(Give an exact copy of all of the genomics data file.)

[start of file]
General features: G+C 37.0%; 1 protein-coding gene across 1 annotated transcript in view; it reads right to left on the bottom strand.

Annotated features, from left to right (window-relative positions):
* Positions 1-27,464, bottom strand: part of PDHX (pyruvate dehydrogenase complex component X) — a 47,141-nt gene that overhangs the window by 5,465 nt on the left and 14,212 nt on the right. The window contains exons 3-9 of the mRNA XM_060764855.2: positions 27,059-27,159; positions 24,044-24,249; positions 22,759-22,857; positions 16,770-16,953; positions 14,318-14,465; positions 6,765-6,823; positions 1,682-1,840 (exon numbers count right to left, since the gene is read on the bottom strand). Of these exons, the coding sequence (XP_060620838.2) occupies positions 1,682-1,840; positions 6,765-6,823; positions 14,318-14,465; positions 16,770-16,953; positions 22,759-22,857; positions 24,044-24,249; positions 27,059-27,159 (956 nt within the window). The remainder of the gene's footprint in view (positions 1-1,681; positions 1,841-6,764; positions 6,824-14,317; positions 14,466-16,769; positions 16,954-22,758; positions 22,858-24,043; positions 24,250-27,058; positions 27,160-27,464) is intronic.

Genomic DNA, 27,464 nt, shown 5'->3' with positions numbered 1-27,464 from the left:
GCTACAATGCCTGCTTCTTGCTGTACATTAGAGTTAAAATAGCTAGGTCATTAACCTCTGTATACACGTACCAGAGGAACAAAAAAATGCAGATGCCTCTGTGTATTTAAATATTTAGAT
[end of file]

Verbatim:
General features: G+C 37.0%; 1 protein-coding gene across 1 annotated transcript in view; it reads right to left on the bottom strand.

Annotated features, from left to right (window-relative positions):
* Positions 1-27,464, bottom strand: part of PDHX (pyruvate dehydrogenase complex component X) — a 47,141-nt gene that overhangs the window by 5,465 nt on the left and 14,212 nt on the right. The window contains exons 3-9 of the mRNA XM_060764855.2: positions 27,059-27,159; positions 24,044-24,249; positions 22,759-22,857; positions 16,770-16,953; positions 14,318-14,465; positions 6,765-6,823; positions 1,682-1,840 (exon numbers count right to left, since the gene is read on the bottom strand). Of these exons, the coding sequence (XP_060620838.2) occupies positions 1,682-1,840; positions 6,765-6,823; positions 14,318-14,465; positions 16,770-16,953; positions 22,759-22,857; positions 24,044-24,249; positions 27,059-27,159 (956 nt within the window). The remainder of the gene's footprint in view (positions 1-1,681; positions 1,841-6,764; positions 6,824-14,317; positions 14,466-16,769; positions 16,954-22,758; positions 22,858-24,043; positions 24,250-27,058; positions 27,160-27,464) is intronic.

Genomic DNA, 27,464 nt, shown 5'->3' with positions numbered 1-27,464 from the left:
GCTACAATGCCTGCTTCTTGCTGTACATTAGAGTTAAAATAGCTAGGTCATTAACCTCTGTATACACGTACCAGAGGAACAAAAAAATGCAGATGCCTCTGTGTATTTAAATATTTAGAT